I am SO excited to have found Jennifer O’Toole on the Amy Poehler’s Smart Girls website. I spent an hour relaxing in the dub reading her work earlier this week and it was amazing! Jennifer is both an Aspie and parent to 3 Asperkids. I look forward to following her but wanted to share something that felt almost like a wish coming from my own heart.

A wish that Aspies don’t grow up isolated and confused about why they can’t seem to fit into normal society without giving up everything that makes them unique and special. I am glitter, rainbows and light, but I am also science and logic. I am strange and finally know, and embrace, the why – finally after years and confusion and suffering.

Please remember that I cannot take any credit for the following. Please check out the original artist’s full post here.

In 2015, for the first time ever, “neurodiversity” was added to the dictionary. And that’s a big, big deal. Being “on the autism spectrum” is just another a variation on the theme of being human. It’s not a marker of inferiority. Not an illness. Not abnormal. Just less typical. And when you understand that….a super-big shift begins to take place.

I know. After a lifetime of “perfect on the outside” but totally a mess on the inside…I wasfinally identified as having Asperger’s (on the autism spectrum) really recently…at age thirty-five. I’m unbelievably glad to have that “key to me.” Only…thirty-five years — when lived twenty-four-hours a day, three-hundred-and- sixty-five days a year — is a long time. I made it, not without scratches or bruises. But still, I made it. Some of us simply can’t hold out that long. Nor should we have to.



  1. Nobody should have to pretend. My pretend came from holding in all the anxiety resulting from my personality and the effects of chronic bullying from grades 6-12 as well as running into the stubbornness of those who didn’t understand-esp. the sensory reactions I have. I think our society has their own disability in being too impatient and apathetic..not all people, but enough. Thank you for sharing this post.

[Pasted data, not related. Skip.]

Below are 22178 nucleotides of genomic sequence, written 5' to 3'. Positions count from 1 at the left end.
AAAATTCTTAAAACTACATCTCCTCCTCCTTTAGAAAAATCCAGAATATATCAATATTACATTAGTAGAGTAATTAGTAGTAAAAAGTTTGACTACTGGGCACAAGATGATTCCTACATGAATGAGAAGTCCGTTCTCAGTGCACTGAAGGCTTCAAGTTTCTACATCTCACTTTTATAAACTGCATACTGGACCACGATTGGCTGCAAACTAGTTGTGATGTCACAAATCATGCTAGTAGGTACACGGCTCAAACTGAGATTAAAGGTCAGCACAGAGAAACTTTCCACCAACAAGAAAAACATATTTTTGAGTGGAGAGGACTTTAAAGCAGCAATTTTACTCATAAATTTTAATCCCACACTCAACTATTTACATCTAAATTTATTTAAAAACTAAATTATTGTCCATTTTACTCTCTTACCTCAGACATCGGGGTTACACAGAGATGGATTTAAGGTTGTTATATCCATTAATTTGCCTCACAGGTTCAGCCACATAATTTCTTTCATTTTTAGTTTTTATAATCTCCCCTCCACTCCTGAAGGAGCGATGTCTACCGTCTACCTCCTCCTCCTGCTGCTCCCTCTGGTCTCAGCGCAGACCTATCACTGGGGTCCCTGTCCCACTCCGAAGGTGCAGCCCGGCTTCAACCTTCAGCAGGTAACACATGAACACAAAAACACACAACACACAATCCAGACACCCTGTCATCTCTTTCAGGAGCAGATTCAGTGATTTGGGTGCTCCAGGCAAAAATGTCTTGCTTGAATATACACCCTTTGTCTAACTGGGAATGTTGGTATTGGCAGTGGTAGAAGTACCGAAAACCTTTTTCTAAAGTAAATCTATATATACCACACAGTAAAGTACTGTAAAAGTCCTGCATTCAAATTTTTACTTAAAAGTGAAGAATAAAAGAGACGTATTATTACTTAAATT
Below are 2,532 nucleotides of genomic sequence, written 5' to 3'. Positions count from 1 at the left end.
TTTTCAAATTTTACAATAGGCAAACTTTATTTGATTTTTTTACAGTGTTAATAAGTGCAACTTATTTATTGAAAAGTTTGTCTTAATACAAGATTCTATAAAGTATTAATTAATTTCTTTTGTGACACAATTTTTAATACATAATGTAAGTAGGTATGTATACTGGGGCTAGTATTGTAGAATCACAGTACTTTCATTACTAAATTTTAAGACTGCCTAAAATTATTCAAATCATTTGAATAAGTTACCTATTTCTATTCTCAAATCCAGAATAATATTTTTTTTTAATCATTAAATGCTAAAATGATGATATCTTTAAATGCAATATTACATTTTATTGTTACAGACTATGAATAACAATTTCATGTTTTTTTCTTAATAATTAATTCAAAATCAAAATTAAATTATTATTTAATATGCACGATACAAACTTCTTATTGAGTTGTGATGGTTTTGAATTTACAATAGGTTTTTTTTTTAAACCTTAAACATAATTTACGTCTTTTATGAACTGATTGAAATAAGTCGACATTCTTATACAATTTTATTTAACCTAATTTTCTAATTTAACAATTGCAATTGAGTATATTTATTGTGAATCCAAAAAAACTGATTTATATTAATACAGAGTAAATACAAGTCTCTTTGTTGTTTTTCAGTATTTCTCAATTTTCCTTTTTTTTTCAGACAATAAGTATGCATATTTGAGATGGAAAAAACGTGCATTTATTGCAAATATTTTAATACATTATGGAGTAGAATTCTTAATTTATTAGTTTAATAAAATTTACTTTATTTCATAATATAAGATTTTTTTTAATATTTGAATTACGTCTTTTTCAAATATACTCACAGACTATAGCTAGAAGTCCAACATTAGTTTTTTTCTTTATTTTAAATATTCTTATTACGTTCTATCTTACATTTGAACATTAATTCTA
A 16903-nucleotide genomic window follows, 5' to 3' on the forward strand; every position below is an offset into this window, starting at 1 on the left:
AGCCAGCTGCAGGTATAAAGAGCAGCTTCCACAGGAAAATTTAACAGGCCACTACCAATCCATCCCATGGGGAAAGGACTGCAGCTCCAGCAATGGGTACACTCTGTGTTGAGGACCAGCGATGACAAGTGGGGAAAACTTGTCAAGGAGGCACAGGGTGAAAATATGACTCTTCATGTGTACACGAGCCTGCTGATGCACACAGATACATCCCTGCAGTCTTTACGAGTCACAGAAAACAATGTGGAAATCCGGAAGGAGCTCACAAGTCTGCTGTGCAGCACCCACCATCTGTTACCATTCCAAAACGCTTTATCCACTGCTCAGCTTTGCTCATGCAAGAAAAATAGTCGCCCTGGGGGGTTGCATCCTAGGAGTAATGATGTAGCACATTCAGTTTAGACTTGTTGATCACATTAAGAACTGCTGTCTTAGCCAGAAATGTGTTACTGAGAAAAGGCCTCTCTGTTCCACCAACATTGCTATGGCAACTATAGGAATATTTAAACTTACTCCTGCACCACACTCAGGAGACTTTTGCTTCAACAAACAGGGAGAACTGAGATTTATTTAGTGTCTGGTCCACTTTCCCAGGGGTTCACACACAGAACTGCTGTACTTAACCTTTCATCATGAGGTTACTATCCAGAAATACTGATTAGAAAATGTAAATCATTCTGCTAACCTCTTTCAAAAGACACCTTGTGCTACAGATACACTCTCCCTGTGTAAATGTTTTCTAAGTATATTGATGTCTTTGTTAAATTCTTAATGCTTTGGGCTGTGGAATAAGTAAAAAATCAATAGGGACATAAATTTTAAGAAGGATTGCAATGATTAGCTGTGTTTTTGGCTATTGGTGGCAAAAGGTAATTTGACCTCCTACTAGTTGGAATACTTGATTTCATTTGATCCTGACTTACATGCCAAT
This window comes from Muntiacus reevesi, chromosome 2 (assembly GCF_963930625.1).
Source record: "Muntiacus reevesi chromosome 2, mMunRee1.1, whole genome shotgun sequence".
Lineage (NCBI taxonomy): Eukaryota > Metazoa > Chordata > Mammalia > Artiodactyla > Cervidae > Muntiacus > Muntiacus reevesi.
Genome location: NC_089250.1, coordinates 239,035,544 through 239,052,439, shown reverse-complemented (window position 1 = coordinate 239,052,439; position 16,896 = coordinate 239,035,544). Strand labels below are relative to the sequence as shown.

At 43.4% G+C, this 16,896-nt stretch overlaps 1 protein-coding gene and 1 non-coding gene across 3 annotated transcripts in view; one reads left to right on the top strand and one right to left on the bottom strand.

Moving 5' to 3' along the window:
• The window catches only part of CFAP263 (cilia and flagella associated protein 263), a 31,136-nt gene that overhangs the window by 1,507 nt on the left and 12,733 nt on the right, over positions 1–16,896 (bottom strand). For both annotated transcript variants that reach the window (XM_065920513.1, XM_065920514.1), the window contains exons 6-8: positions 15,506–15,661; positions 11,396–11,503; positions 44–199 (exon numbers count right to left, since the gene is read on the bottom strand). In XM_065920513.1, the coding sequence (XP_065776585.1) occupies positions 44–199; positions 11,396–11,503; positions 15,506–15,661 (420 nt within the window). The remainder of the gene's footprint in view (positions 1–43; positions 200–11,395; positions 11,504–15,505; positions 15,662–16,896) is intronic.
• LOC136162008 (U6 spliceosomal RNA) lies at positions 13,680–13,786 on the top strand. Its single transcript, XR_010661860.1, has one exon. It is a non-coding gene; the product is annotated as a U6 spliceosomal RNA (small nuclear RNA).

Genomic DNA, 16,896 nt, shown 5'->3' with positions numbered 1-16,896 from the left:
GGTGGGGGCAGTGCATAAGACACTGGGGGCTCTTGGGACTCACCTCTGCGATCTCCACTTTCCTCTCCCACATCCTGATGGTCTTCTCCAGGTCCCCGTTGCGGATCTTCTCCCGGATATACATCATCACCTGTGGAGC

Liked by 1 person

  2. There is one good pretend that some Aspies like me have-the ability to fantasize. Not all on the spectrum can do this, but some like me always could. My imagination has always run wild.

    Liked by 1 person

  3. I grew up undiagnosed, and it was hell. I felt so out of place, like I was watching a movie play around me as I stood still. It wasn’t until after my son was diagnosed that my husband pointed out that I, too, was probably on the spectrum. It’s been a very emotional time since this epiphany.
    But, since then, I have also found my place in the world. I’ve found a people I understand, and who, in turn, understand me. I am so glad that my son will have this opportunity during his growing years, unlike I had.

    Liked by 2 people

    1. Thank you for sharing. When I first figured it out it was like a slap to the face. At first I was in complete denial – trying to find Autistic traits that I did not have. Eventually Shock set in, then depression… it felt so final. Luckily I am on the upswing. It is good to FINALLY know what is going on. I have a tribe and am not the only one. Kind of cool!


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